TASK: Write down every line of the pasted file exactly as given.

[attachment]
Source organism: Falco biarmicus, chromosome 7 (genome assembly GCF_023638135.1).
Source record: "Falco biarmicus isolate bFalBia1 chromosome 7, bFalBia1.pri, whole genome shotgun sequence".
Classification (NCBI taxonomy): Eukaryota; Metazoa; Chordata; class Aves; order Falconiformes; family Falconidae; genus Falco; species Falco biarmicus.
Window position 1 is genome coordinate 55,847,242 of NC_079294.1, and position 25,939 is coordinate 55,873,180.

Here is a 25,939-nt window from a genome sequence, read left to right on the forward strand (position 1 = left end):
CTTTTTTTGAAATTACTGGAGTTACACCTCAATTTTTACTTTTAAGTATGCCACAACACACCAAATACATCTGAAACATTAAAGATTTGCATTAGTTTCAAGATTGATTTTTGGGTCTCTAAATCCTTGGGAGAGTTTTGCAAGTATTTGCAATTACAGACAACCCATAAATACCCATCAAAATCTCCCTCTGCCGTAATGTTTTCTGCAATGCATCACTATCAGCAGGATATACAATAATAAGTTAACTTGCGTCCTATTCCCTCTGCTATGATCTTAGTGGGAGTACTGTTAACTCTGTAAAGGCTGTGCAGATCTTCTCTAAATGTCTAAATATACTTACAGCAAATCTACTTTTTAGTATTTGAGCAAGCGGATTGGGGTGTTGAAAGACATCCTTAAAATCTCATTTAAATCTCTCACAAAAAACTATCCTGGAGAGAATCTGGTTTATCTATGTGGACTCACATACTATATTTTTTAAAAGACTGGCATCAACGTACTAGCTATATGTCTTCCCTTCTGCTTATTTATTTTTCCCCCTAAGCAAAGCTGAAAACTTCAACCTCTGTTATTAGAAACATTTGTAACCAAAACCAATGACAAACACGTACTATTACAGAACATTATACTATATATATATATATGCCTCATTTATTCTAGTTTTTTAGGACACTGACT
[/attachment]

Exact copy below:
Source organism: Falco biarmicus, chromosome 7 (genome assembly GCF_023638135.1).
Source record: "Falco biarmicus isolate bFalBia1 chromosome 7, bFalBia1.pri, whole genome shotgun sequence".
Classification (NCBI taxonomy): Eukaryota; Metazoa; Chordata; class Aves; order Falconiformes; family Falconidae; genus Falco; species Falco biarmicus.
Window position 1 is genome coordinate 55,847,242 of NC_079294.1, and position 25,939 is coordinate 55,873,180.

Here is a 25,939-nt window from a genome sequence, read left to right on the forward strand (position 1 = left end):
CTTTTTTTGAAATTACTGGAGTTACACCTCAATTTTTACTTTTAAGTATGCCACAACACACCAAATACATCTGAAACATTAAAGATTTGCATTAGTTTCAAGATTGATTTTTGGGTCTCTAAATCCTTGGGAGAGTTTTGCAAGTATTTGCAATTACAGACAACCCATAAATACCCATCAAAATCTCCCTCTGCCGTAATGTTTTCTGCAATGCATCACTATCAGCAGGATATACAATAATAAGTTAACTTGCGTCCTATTCCCTCTGCTATGATCTTAGTGGGAGTACTGTTAACTCTGTAAAGGCTGTGCAGATCTTCTCTAAATGTCTAAATATACTTACAGCAAATCTACTTTTTAGTATTTGAGCAAGCGGATTGGGGTGTTGAAAGACATCCTTAAAATCTCATTTAAATCTCTCACAAAAAACTATCCTGGAGAGAATCTGGTTTATCTATGTGGACTCACATACTATATTTTTTAAAAGACTGGCATCAACGTACTAGCTATATGTCTTCCCTTCTGCTTATTTATTTTTCCCCCTAAGCAAAGCTGAAAACTTCAACCTCTGTTATTAGAAACATTTGTAACCAAAACCAATGACAAACACGTACTATTACAGAACATTATACTATATATATATATATGCCTCATTTATTCTAGTTTTTTAGGACACTGACT